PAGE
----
Some of Victoria’s most threatened native aquatic species will be part of a captive breeding program at a new conservation facility being built at the Snobs Creek Hatchery, near Eildon. These new facilities will allow scientists, Traditional Owners and industry to work together to select species, plan breeding and release programs, improve population genetic diversity and undertake community education.
This initiative aims to restock and recover at least 10 threatened species in ten years. (PDF, 22.5 MB)
Captive breeding of our threatened freshwater species is an essential part of future conservation efforts to prevent extinction. It will help species’ recovery from extreme events (such as bushfires, droughts and floods) and complement broader river and wetland rehabilitation efforts.
The first species of focus will be:
- a suite of small galaxiid species from the Gippsland area, and Macquarie Perch, which were badly affected by the 2019/20 bushfires
- wetland species such as Purple spotted Gudgeon and Flat-headed Galaxias
- South Gippsland Spiny Crayfish (a species affected by storm damage which would benefit from breeding trials to fill key knowledge gaps)
Many other species of threatened freshwater fish, crayfish and mussel may be the focus of captive breeding for conservation purposes in the future, depending on funding support, input from stakeholders and collaboration with agencies involved in broader rehabilitation actions.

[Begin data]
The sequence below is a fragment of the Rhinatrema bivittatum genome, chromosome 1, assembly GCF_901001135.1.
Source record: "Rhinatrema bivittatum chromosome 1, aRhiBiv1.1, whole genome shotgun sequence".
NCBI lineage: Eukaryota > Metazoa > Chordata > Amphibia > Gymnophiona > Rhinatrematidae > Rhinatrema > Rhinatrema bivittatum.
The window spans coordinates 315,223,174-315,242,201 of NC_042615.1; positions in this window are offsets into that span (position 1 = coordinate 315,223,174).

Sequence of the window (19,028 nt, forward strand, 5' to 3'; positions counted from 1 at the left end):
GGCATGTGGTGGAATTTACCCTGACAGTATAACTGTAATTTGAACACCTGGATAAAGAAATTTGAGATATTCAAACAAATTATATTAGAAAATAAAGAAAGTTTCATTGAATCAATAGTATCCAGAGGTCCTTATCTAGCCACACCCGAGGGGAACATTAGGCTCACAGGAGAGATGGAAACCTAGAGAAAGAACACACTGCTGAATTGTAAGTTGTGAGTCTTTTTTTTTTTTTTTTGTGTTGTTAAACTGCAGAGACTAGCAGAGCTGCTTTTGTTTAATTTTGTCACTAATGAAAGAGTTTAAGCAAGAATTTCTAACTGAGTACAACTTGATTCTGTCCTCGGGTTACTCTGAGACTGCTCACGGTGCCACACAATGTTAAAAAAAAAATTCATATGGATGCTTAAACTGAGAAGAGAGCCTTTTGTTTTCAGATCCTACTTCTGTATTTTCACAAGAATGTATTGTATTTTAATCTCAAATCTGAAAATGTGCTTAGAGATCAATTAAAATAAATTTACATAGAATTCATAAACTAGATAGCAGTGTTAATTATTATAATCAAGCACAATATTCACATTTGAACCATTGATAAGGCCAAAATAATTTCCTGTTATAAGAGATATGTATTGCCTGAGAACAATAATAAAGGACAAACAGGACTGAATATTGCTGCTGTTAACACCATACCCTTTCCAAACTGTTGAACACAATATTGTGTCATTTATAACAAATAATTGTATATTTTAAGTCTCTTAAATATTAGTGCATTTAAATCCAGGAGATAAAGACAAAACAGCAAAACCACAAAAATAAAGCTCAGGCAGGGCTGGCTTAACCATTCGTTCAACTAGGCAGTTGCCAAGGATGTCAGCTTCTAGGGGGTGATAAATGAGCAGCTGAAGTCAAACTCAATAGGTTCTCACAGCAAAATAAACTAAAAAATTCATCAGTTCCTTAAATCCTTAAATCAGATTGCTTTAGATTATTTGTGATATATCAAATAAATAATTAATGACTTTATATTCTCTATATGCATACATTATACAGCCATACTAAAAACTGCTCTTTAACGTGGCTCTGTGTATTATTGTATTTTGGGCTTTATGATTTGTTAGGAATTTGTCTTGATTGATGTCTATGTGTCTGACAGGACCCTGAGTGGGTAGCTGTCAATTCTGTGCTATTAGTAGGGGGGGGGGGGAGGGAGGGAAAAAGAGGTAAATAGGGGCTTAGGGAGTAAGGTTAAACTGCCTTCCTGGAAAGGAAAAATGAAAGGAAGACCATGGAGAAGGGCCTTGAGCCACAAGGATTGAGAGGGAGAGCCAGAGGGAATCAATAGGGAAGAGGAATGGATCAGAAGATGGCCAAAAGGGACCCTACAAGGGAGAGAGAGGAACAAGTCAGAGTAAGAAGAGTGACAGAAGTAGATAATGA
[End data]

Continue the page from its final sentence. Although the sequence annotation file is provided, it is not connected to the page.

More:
A workshop with Traditional Owners, government agency managers and scientists in April 2022 enabled sharing an understanding of the current status of fish species. There was also a discussion of management options to benefit species and culture and knowledge gaps in implementing restoration actions.
The system and infrastructure design for the conservation hatchery are underway, and construction is expected to begin in early 2023. A breeding and stocking strategy is currently being developed, taking into consideration the suite of potential freshwater species that could be bred in captivity. Parent fish will then be collected, with the first release of captively bred fish planned for the summer of 2023/24.
This initiative has been funded by contributions from Victorian and Commonwealth government, including the Victorian Fisheries Authority and the Victorian Environmental Water Holder.
Page last updated: 17/07/23